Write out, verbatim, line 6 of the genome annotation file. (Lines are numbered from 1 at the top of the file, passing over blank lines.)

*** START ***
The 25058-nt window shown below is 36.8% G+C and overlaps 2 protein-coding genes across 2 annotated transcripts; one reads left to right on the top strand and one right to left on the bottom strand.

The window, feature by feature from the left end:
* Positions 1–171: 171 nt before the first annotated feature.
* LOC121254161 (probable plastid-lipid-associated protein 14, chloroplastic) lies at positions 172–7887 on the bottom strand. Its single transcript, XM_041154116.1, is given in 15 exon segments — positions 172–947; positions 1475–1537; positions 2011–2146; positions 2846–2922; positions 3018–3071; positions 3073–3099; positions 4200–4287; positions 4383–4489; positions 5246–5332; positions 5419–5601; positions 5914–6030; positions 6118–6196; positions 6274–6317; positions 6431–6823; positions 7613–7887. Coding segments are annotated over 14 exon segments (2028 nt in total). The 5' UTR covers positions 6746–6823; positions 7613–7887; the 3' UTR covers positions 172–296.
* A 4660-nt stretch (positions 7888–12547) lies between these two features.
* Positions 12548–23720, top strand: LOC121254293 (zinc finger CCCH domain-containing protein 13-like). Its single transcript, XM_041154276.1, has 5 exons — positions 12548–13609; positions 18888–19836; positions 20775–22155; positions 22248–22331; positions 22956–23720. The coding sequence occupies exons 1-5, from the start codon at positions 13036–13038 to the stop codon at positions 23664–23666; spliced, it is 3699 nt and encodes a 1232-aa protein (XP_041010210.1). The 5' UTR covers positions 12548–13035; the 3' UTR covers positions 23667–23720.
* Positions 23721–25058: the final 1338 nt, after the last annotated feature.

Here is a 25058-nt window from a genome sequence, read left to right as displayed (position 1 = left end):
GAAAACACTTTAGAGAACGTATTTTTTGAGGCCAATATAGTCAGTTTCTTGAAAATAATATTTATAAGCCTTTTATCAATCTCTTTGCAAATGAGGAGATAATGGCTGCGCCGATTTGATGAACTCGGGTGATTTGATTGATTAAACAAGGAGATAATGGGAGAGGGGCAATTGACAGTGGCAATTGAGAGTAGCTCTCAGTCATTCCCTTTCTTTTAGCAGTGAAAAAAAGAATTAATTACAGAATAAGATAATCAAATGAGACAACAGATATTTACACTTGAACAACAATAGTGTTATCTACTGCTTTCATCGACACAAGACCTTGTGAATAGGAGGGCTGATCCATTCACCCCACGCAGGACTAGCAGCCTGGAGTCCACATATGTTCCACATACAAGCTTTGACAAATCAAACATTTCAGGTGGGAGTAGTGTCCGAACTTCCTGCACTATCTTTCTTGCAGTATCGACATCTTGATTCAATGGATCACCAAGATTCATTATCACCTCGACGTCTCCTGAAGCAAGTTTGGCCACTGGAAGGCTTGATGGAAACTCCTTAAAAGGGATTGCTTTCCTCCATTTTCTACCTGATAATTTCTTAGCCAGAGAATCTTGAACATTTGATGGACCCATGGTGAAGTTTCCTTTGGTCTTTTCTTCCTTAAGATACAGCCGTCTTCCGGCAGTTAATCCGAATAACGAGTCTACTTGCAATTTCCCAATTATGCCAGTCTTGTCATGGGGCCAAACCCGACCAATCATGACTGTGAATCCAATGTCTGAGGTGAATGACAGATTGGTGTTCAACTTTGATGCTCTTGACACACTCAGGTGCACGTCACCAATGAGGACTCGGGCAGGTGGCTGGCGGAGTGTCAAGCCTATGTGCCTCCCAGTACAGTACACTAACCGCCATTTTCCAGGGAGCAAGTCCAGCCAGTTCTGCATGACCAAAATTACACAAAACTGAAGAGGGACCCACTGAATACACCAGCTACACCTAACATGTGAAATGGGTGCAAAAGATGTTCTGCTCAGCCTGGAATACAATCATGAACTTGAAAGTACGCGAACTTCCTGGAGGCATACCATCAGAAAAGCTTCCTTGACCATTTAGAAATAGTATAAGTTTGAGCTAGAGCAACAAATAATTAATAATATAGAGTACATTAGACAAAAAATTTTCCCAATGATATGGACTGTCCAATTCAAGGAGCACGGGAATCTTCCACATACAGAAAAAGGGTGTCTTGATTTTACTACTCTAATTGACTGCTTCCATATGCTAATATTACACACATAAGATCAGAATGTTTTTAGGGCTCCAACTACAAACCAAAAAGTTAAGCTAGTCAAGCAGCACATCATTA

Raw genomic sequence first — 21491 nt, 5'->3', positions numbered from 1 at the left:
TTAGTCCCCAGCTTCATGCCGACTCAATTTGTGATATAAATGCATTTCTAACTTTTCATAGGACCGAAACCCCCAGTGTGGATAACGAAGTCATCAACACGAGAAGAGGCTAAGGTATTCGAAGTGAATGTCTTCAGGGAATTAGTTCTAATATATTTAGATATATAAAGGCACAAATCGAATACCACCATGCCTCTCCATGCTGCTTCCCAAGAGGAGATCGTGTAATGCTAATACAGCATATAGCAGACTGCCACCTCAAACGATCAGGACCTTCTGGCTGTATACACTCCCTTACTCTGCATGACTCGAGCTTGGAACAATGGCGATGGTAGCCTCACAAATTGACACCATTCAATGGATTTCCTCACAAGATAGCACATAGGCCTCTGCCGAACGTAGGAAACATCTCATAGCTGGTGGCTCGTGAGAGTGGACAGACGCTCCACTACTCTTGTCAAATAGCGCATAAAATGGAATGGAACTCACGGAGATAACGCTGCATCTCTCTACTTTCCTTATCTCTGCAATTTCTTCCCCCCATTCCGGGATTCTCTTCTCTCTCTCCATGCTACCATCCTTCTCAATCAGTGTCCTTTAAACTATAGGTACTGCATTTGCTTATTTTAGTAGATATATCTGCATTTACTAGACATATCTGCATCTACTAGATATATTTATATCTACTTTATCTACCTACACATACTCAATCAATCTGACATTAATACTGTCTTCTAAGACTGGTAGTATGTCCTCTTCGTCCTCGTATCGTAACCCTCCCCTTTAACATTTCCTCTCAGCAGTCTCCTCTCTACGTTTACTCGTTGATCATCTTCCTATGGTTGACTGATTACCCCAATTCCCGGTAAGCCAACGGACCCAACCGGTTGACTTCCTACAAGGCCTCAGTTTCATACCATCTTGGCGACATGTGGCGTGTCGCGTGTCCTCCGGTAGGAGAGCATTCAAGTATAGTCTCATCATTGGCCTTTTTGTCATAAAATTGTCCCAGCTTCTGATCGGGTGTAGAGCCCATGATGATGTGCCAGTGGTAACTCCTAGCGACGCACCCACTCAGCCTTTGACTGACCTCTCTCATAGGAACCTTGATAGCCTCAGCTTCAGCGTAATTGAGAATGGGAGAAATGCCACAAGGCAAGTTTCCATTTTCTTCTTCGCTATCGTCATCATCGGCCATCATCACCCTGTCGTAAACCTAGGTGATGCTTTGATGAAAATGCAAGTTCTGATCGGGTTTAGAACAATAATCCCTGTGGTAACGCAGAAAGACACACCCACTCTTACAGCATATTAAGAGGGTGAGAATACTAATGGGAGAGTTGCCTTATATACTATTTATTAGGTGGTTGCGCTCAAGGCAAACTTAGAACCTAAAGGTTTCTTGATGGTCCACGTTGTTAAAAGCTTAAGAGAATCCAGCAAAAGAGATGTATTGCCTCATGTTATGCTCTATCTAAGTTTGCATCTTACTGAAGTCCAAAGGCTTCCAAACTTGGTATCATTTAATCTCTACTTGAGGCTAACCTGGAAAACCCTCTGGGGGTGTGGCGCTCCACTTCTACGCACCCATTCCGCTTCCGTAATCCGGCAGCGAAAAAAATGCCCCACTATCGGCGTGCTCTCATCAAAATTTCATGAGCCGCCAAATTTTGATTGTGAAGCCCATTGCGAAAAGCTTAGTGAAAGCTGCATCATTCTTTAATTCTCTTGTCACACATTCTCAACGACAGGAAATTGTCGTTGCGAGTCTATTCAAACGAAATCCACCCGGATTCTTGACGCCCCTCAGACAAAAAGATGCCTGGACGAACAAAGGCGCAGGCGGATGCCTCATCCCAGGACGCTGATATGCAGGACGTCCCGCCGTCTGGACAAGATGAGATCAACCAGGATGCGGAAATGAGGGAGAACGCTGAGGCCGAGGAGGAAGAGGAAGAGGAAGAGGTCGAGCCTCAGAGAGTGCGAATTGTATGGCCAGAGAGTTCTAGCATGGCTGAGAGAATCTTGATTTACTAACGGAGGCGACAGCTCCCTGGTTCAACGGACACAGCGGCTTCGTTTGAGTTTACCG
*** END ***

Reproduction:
* Positions 12548–23720, top strand: LOC121254293 (zinc finger CCCH domain-containing protein 13-like). Its single transcript, XM_041154276.1, has 5 exons — positions 12548–13609; positions 18888–19836; positions 20775–22155; positions 22248–22331; positions 22956–23720. The coding sequence occupies exons 1-5, from the start codon at positions 13036–13038 to the stop codon at positions 23664–23666; spliced, it is 3699 nt and encodes a 1232-aa protein (XP_041010210.1). The 5' UTR covers positions 12548–13035; the 3' UTR covers positions 23667–23720.